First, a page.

22 October 2007

Uniform nonsense

I was clicking around yesterday and found this little gem on Military.com: Marine Dress Code Changes Communities

Long story short, the Marine Corps is "clarifying" and "reiterating" the degree to which it frowns upon anyone seeing a Marine off base in "cammies" (the utility uniform). Seeing as the Marine Corps has recently spent 18 bazillion dollars on a new, fancy, digital uniform, you think they'd want people to see it, but...that's my Marine Corps for you.

Under the new regulation, Marines in camouflage cannot get out of their vehicles to run an errand or grab a meal on their way to or from the base. No pumping gas, running into the post office or picking up a cup of joe, either.

Although Marines were always largely prohibited from wearing uniforms off base, they were allowed to make brief stops during their commutes. Now they can stop only for a medical emergency, a traffic accident or a breakdown.

This reminds me of a story.

Back in 1999, I was living and working on Camp Hansen, Okinawa. Our main office was on Camp Foster, and we ended up down there several days a week. I had a couple of junior Marines assigned to me, and the three of us shared custody of one "GOV" (Government Owned Vehicle).

I can't remember which of my boys was with me, nor exactly which GOV we were driving, but one night the vehicle just flat-out died on the highway right before the Kin Exit (where you got off to go to Camp Hansen). We took one good look at the van, diagnosed it as way beyond our mechanical ability, and decided to hoof it home it in the dark.

Camp Hansen is perched atop a fairly large hill. It's not a long walk - all the way from the derelict to our barracks was probably not even two miles. But it is uphill all the way, and there are plenty of Marines driving up and down the hill.

My Marine and I set to trudging. It had been a long day, and walking the last couple miles home wasn't high on either of our lists, but we were strolling along and shooting the breeze.

A car pulled over, and the door nearest us opened.

"Hey! Who's senior there?" The Marine driving barked at us.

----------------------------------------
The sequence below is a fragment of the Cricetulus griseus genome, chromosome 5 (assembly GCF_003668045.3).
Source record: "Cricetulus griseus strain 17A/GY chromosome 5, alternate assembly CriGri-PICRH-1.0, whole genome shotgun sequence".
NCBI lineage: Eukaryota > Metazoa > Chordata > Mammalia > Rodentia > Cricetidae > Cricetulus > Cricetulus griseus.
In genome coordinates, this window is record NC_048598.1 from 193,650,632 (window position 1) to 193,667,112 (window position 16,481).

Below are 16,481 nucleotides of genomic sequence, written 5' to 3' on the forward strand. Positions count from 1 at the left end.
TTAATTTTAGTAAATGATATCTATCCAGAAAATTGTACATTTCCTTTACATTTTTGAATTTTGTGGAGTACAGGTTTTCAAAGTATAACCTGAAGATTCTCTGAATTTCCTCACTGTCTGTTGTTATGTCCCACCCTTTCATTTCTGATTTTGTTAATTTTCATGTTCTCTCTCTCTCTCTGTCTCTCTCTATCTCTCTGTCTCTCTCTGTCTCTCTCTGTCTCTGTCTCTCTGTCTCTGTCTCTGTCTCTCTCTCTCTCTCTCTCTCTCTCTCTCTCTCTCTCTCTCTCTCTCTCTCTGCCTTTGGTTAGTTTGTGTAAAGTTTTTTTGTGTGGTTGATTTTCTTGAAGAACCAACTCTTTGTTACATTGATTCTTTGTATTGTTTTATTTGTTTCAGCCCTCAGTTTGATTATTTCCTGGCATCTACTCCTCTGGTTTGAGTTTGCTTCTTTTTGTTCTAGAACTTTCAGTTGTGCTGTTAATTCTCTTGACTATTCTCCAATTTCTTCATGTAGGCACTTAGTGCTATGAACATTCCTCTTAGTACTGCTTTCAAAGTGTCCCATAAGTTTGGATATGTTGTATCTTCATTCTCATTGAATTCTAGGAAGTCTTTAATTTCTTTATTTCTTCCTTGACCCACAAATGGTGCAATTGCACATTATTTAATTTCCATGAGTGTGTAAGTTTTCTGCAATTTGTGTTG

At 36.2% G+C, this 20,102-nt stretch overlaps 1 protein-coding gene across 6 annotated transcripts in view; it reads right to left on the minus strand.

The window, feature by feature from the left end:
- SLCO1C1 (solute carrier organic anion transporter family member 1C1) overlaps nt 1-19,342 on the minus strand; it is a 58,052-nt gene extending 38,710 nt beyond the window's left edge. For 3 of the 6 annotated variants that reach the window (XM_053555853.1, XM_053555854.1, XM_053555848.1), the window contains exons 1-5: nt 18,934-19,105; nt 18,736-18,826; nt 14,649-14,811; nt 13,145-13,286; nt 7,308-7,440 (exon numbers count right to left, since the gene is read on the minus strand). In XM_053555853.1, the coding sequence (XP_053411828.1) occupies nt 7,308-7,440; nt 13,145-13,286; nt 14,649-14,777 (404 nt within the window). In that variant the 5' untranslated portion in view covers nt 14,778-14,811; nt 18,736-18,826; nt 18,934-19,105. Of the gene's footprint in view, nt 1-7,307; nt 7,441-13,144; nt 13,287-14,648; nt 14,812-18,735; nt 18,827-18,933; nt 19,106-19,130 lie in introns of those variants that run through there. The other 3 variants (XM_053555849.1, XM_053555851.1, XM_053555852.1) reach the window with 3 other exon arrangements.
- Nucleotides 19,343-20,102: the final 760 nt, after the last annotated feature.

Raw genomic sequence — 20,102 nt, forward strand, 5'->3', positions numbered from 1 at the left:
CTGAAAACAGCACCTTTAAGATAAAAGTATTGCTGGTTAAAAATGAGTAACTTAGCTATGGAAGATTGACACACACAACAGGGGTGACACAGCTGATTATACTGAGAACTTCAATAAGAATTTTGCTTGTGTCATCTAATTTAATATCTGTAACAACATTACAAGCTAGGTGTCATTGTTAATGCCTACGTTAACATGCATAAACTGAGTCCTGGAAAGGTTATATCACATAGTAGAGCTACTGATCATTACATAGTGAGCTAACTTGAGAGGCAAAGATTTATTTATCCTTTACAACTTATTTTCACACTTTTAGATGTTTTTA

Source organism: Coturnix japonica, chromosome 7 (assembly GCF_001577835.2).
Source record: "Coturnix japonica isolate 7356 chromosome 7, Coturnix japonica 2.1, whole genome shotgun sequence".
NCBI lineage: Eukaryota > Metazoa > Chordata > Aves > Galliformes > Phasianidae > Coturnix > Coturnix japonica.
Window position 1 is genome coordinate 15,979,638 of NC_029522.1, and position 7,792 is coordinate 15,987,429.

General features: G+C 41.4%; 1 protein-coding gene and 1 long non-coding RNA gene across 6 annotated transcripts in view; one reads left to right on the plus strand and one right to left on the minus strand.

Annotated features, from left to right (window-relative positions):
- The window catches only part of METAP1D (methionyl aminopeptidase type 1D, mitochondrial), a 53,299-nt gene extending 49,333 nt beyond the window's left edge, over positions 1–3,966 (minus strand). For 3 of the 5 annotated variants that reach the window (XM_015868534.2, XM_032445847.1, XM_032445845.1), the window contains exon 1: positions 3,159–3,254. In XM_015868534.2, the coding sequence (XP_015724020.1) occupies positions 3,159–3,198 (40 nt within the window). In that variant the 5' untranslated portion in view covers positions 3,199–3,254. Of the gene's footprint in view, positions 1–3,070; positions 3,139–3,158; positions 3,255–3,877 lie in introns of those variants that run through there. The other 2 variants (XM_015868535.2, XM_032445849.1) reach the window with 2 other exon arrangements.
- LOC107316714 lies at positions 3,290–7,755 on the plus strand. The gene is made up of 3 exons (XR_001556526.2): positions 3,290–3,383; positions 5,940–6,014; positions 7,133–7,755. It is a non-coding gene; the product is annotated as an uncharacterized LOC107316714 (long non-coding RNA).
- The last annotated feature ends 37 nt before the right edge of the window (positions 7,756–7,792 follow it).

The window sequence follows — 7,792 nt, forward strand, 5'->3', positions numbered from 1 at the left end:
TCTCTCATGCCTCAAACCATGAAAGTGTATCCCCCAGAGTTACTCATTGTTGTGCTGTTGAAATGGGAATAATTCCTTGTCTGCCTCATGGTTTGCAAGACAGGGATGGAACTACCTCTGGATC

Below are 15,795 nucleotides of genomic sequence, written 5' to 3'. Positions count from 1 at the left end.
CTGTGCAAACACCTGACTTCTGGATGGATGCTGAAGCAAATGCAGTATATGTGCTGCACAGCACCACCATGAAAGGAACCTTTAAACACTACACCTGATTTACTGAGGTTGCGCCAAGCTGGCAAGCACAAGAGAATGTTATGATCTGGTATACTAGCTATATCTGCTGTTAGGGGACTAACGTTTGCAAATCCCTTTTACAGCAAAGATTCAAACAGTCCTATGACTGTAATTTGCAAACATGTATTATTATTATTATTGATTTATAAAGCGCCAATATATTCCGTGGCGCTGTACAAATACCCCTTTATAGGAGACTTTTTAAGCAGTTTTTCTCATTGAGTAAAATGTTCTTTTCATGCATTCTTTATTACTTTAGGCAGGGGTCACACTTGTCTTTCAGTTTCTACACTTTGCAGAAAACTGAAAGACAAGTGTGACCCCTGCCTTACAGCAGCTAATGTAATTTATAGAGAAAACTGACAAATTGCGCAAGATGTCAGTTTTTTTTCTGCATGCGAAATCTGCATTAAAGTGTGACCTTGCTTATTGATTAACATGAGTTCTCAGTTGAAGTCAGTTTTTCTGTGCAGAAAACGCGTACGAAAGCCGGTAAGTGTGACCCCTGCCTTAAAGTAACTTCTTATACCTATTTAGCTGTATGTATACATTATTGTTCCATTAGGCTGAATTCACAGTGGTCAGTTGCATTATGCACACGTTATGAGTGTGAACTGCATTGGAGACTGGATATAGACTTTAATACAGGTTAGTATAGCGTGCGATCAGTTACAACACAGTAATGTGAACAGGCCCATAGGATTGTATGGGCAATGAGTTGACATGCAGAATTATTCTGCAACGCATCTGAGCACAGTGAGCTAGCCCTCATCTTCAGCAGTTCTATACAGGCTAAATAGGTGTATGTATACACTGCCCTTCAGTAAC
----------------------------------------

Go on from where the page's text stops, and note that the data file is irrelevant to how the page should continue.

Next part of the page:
"That'd be me. Corporal [Abby]," I leaned down and extended a hand in to shake.

"Devildog, are you not aware that cammies are not to be worn off base? You are an NCO, and you should know -"

"Pardon me - our vehicle broke down on the expressway and we're walking back to camp. We really don't have a choice."

"Well, I suppose that's alright." He slammed the door again and drove off. Just. Like. That.

I looked at my Marine, and my Marine looked at me.

"What an asshole."

"Yeah. Let's go."

I was a very junior NCO at that point. These days, I'd be more inclined to engage in a shouting match, or to start taking off my clothes in the middle of the road in order to make my point. (Just because I am not so junior does not mean I'm any more reasonable, I'm just louder.)

Unfortunately, along with all that's wonderful about the Marine Corps, that stuck in my mind as an example of the pettiness that lurks in an organization so obsessed with its own rules.

I don't know who that NCO was who stopped on the side of the road with the express purpose of being a dickhead. He had that senior sergeant/junior staff sergeant look to him, but it's hard to tell in the dark. He is, however, a cousin to those joyless bastards who used to lurk at the WalMart nearest 29 Palms and accost young men with short hair who weren't wearing belts.

However, I imagine, that when this "new" regulation was being written, he or someone very like him was there.

Andrea Cerda, who works at Dorothy's Military Shop, a tailor shop, said it is not uncommon to see Marines changing clothes in their car, wriggling out of their pants and boots and into civilian wear.

"You see them bending around their steering wheel or moving back and forth in the driver's seat and you know what they are doing," she said.

It's the Marine Corps, and you know what you're getting into when you sign up. I don't think that sort of regulation is evil, or unreasonable, or draconian.

But it is silly and tiresome. One would think there'd be a middle ground between the Army (where it's socially acceptable to wear your utilities everywhere - I've seen Soldiers bowling off case in utilities - do they not own civilian attire?) and the Marine Corps' do-not-let-the-world-see-your-uniform weirdness.

(Note for those confused - the appropriate response from the jackass Marine who pulled over would have been a lecture about how we should have been carrying a change of clothes in case something like this happened, and it would have been delivered as he was giving us a ride back to the base - which was three minutes away by car)